Contrary to what you may have heard, the problem of readers being bored isn’t solved by adding action but instead by adding apprehension. Suspense is anticipation; action is payoff. You don’t increase suspense by “making things happen,” but by promising that they will. Instead of asking, “What needs to happen?” ask, “What can I promise will go wrong?”

Stories are much more than reports of events. Stories are about transformations. We have to show readers where things are going—what situation, character or relationship is going to be transformed.

3. Keep every promise you make.

In tandem with making promises is the obligation of keeping them. The bigger the promise, the bigger the payoff.

When stories falter it’s often because the writers didn’t make big enough promises, didn’t fulfill them when readers wanted them to be fulfilled, or broke promises by never fulfilling them at all.

Here’s a great way to break your promise to the reader: Start your story with a prologue, say, in which a woman is running on a beach by herself, and there are werewolves on the loose. Let’s see if you can guess what’s going to happen. Hmm … what a twist this is going to be—she gets attacked by the werewolves! Wow. What a fresh, original idea that was.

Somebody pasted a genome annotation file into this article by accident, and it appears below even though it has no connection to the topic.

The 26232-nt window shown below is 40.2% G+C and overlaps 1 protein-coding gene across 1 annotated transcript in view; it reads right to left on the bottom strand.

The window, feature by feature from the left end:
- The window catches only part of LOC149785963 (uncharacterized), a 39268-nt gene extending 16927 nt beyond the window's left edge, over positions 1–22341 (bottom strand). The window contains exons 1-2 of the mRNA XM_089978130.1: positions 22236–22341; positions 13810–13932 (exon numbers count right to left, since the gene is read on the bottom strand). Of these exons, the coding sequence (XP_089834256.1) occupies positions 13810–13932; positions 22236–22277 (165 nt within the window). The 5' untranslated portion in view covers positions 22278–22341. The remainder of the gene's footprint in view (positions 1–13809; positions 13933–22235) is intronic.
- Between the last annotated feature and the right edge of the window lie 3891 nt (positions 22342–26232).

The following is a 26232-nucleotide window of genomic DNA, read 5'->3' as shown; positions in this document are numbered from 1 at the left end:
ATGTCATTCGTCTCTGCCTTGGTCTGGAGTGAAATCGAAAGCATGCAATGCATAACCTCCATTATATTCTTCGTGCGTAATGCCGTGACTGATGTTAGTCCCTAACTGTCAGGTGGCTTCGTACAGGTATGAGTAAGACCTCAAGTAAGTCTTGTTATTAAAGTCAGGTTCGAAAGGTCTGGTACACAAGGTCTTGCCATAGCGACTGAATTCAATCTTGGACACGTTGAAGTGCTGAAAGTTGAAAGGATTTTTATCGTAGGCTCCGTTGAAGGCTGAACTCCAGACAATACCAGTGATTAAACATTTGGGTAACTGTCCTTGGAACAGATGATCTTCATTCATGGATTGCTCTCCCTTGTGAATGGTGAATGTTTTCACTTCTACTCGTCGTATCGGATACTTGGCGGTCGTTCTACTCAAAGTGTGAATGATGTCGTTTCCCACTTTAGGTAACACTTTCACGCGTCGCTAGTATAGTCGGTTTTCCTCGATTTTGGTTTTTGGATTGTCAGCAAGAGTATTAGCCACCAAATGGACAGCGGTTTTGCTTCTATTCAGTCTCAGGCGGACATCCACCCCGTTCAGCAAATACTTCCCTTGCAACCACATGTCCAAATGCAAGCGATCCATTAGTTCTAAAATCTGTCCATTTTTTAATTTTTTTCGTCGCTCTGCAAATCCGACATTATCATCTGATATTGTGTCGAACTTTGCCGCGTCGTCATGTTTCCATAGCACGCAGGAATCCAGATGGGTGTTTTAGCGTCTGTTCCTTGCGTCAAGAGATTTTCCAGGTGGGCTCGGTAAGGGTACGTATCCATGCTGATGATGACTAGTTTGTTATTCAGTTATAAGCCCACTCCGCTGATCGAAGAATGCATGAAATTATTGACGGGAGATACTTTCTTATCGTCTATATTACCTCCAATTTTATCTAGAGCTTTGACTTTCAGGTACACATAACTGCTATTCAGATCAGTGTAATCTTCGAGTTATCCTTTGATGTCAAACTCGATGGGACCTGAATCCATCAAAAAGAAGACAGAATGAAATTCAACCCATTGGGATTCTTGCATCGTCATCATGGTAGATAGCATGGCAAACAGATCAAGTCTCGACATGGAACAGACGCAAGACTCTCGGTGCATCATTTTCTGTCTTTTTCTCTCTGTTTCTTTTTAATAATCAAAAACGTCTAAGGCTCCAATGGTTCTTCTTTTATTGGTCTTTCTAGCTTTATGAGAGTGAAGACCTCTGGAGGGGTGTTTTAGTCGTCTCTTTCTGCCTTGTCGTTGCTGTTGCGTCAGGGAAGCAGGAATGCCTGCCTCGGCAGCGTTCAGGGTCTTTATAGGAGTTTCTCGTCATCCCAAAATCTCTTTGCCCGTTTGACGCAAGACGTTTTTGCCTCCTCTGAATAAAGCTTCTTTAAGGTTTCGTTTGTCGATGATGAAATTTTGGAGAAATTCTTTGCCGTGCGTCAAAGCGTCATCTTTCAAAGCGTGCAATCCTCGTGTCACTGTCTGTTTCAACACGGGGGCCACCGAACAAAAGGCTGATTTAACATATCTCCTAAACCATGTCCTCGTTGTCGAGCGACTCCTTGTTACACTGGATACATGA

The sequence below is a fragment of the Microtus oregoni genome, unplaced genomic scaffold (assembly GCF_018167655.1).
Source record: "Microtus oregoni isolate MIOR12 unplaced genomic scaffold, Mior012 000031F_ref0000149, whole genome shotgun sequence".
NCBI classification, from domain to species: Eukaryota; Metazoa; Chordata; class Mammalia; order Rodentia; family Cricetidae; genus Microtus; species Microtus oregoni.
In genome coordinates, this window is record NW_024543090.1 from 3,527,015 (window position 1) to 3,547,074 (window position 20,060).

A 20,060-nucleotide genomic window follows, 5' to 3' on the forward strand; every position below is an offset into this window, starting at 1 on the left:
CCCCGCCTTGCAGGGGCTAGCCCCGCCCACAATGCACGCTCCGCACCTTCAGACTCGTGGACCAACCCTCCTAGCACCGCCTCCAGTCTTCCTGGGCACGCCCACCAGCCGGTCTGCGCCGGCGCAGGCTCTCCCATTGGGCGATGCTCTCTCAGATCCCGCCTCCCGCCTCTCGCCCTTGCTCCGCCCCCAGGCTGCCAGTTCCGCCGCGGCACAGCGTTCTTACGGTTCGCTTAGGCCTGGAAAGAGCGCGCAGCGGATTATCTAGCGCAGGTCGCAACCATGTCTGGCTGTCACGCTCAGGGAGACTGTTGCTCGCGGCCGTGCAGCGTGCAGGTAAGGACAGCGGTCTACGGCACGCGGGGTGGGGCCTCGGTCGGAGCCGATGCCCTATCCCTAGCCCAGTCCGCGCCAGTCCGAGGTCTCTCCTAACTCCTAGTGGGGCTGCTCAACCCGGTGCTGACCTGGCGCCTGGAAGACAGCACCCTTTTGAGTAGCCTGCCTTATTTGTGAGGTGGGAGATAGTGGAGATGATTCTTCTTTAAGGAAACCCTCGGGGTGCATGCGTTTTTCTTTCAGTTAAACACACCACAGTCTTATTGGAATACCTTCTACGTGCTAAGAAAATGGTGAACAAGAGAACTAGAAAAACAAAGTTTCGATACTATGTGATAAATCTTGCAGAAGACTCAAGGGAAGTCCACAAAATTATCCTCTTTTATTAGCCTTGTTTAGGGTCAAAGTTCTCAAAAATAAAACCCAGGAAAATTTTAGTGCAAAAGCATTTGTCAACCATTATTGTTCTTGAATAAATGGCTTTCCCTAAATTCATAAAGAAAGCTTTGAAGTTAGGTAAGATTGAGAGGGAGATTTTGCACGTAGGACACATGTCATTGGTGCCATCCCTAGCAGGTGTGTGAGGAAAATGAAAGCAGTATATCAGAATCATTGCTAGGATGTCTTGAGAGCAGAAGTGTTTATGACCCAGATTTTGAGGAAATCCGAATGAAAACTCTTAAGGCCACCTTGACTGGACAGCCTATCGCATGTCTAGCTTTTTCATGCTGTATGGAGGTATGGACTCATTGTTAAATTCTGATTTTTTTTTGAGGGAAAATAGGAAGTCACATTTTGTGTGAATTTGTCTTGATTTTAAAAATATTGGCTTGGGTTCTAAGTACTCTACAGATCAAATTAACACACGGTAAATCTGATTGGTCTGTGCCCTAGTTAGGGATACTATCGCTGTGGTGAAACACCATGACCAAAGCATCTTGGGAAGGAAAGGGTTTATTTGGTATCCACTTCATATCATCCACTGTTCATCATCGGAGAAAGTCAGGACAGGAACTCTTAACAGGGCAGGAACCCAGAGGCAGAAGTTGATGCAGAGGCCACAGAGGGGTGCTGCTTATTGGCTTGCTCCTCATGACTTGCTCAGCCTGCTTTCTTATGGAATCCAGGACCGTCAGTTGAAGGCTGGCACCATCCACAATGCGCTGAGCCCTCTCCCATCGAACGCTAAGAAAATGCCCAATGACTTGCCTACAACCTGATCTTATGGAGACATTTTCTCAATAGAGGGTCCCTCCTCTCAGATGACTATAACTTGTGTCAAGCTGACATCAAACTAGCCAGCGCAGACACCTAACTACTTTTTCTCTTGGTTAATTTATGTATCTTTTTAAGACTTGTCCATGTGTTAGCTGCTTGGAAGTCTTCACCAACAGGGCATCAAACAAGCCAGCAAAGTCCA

How is that a broken promise? Because it was predictable. Readers want to predict what will happen, but they want to be wrong. They’re only satisfied when the writer gives them more than they anticipate, not less.

Make big promises.  Then keep them.

4. Let the characters tell readers their plans.

I know, this seems counterintuitive. Why would we want readers to know what’s going to happen? Doesn’t that give the ending away?

I’m not talking about revealing your secrets or letting readers know the twists that your story has in store. Instead, just show readers the agenda, and you’ll be making a promise that something will either go wrong to screw up the schedule, or that plans will fall into place in a way that propels the story (and the tension) forward.

Simply by having your characters tell readers their schedules, you create a promise that can create anticipation and build suspense:

•         “All right, here’s what I have lined up for the rest of the morning: Follow up on the fingerprints, track down Adrian, and then stop by the prison and have a little chat with Donnie ‘The Midnight Slayer’ Jackson.”

A story moves through action sequences to moments of reorientation when the characters process what just happened and make a decision that leads to the next scene. We do this in real life as well—we experience something moving or profound, we process it, and then we decide how to respond. Problem is, in those moments of reflection, a story can drag and the suspense can be lost. During every interlude between scenes a promise must be either made or kept.